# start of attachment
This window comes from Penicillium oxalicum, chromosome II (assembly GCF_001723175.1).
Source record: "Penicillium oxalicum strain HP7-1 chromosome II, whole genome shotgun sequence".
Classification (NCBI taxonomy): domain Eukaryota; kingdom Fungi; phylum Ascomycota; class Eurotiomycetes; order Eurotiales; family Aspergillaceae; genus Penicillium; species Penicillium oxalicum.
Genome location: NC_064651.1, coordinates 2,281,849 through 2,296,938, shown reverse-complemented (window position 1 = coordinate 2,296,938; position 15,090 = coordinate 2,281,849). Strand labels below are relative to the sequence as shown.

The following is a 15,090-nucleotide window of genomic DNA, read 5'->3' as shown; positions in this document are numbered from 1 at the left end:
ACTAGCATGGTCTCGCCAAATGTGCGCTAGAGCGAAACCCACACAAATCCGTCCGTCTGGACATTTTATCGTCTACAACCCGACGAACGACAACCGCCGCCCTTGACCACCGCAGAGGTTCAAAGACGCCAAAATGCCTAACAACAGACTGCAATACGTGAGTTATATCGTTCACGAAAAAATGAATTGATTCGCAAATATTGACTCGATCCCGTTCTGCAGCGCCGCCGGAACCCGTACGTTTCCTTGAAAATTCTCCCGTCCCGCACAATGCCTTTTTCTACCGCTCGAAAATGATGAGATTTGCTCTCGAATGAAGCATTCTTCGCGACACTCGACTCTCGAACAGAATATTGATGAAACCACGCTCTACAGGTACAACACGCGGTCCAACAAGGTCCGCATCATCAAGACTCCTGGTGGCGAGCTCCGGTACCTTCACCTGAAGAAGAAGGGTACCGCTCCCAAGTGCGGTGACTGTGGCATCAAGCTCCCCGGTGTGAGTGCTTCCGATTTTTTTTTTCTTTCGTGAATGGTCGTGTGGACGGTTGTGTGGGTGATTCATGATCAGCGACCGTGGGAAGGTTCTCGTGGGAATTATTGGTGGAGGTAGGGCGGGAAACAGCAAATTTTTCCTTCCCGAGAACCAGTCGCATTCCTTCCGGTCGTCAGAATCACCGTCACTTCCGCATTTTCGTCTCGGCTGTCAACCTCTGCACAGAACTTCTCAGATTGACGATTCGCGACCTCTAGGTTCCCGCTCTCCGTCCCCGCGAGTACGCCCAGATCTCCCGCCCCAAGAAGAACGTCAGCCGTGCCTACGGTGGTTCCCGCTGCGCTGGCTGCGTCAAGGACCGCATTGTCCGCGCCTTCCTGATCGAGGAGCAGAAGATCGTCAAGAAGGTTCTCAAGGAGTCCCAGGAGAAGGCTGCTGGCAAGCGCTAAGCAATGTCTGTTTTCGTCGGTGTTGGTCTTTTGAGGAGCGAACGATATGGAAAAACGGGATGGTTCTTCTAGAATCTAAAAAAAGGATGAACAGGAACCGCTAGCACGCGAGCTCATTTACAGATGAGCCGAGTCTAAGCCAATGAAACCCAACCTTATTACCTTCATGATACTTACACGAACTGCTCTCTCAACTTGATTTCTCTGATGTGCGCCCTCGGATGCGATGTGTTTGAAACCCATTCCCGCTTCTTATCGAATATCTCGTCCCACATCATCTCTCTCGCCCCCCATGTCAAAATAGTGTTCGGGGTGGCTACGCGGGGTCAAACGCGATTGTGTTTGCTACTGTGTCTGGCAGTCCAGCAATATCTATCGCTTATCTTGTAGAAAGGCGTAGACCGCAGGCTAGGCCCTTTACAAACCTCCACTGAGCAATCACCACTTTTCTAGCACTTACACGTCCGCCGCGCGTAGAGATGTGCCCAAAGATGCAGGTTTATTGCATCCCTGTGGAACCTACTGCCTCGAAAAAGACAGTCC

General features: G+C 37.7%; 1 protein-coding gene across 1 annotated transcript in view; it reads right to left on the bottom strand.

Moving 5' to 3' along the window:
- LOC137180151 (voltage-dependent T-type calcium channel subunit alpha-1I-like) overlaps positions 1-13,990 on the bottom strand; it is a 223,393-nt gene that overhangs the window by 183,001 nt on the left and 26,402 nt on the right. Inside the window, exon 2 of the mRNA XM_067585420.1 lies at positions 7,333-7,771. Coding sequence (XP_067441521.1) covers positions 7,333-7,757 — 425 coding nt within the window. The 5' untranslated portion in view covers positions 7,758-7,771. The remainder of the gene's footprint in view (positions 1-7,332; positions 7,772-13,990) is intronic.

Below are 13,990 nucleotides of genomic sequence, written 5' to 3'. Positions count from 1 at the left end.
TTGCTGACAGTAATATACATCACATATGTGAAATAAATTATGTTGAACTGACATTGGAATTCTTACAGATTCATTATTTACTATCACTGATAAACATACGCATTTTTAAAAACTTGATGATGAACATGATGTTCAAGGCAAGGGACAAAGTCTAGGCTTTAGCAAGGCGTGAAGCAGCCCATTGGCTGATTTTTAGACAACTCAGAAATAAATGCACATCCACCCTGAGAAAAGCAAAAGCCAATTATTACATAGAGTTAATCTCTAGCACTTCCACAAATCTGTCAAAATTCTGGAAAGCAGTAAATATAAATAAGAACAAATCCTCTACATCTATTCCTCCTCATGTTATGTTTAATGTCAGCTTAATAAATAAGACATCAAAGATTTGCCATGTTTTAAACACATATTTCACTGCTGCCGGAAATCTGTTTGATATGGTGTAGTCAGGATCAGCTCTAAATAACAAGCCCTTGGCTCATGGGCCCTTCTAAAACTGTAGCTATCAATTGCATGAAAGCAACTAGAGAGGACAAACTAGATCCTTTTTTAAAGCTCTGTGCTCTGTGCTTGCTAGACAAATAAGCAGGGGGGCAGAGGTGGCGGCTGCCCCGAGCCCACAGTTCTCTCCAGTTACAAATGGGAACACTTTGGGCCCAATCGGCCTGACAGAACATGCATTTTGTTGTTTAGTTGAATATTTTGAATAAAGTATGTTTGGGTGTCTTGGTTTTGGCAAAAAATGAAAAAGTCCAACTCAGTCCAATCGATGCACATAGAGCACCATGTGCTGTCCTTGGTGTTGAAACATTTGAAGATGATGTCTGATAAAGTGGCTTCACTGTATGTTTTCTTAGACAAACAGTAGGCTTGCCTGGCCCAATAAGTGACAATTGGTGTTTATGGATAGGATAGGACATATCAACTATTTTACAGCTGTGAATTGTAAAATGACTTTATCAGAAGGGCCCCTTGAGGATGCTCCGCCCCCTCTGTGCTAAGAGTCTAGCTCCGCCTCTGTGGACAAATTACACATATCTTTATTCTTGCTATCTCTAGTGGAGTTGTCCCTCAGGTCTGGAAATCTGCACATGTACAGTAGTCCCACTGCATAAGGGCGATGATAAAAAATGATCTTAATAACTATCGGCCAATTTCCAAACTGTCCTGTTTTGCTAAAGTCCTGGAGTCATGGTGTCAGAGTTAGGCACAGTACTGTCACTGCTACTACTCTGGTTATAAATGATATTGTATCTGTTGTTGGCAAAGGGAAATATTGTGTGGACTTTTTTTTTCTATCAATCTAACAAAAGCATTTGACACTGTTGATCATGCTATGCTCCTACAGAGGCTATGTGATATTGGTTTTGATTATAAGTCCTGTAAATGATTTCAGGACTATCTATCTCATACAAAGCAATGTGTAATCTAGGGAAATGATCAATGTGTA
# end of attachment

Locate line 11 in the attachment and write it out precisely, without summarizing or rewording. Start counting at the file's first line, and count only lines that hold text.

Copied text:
TTGCTGACAGTAATATACATCACATATGTGAAATAAATTATGTTGAACTGACATTGGAATTCTTACAGATTCATTATTTACTATCACTGATAAACATACGCATTTTTAAAAACTTGATGATGAACATGATGTTCAAGGCAAGGGACAAAGTCTAGGCTTTAGCAAGGCGTGAAGCAGCCCATTGGCTGATTTTTAGACAACTCAGAAATAAATGCACATCCACCCTGAGAAAAGCAAAAGCCAATTATTACATAGAGTTAATCTCTAGCACTTCCACAAATCTGTCAAAATTCTGGAAAGCAGTAAATATAAATAAGAACAAATCCTCTACATCTATTCCTCCTCATGTTATGTTTAATGTCAGCTTAATAAATAAGACATCAAAGATTTGCCATGTTTTAAACACATATTTCACTGCTGCCGGAAATCTGTTTGATATGGTGTAGTCAGGATCAGCTCTAAATAACAAGCCCTTGGCTCATGGGCCCTTCTAAAACTGTAGCTATCAATTGCATGAAAGCAACTAGAGAGGACAAACTAGATCCTTTTTTAAAGCTCTGTGCTCTGTGCTTGCTAGACAAATAAGCAGGGGGGCAGAGGTGGCGGCTGCCCCGAGCCCACAGTTCTCTCCAGTTACAAATGGGAACACTTTGGGCCCAATCGGCCTGACAGAACATGCATTTTGTTGTTTAGTTGAATATTTTGAATAAAGTATGTTTGGGTGTCTTGGTTTTGGCAAAAAATGAAAAAGTCCAACTCAGTCCAATCGATGCACATAGAGCACCATGTGCTGTCCTTGGTGTTGAAACATTTGAAGATGATGTCTGATAAAGTGGCTTCACTGTATGTTTTCTTAGACAAACAGTAGGCTTGCCTGGCCCAATAAGTGACAATTGGTGTTTATGGATAGGATAGGACATATCAACTATTTTACAGCTGTGAATTGTAAAATGACTTTATCAGAAGGGCCCCTTGAGGATGCTCCGCCCCCTCTGTGCTAAGAGTCTAGCTCCGCCTCTGTGGACAAATTACACATATCTTTATTCTTGCTATCTCTAGTGGAGTTGTCCCTCAGGTCTGGAAATCTGCACATGTACAGTAGTCCCACTGCATAAGGGCGATGATAAAAAATGATCTTAATAACTATCGGCCAATTTCCAAACTGTCCTGTTTTGCTAAAGTCCTGGAGTCATGGTGTCAGAGTTAGGCACAGTACTGTCACTGCTACTACTCTGGTTATAAATGATATTGTATCTGTTGTTGGCAAAGGGAAATATTGTGTGGACTTTTTTTTTCTATCAATCTAACAAAAGCATTTGACACTGTTGATCATGCTATGCTCCTACAGAGGCTATGTGATATTGGTTTTGATTATAAGTCCTGTAAATGATTTCAGGACTATCTATCTCATACAAAGCAATGTGTAATCTAGGGAAATGATCAATGTGTA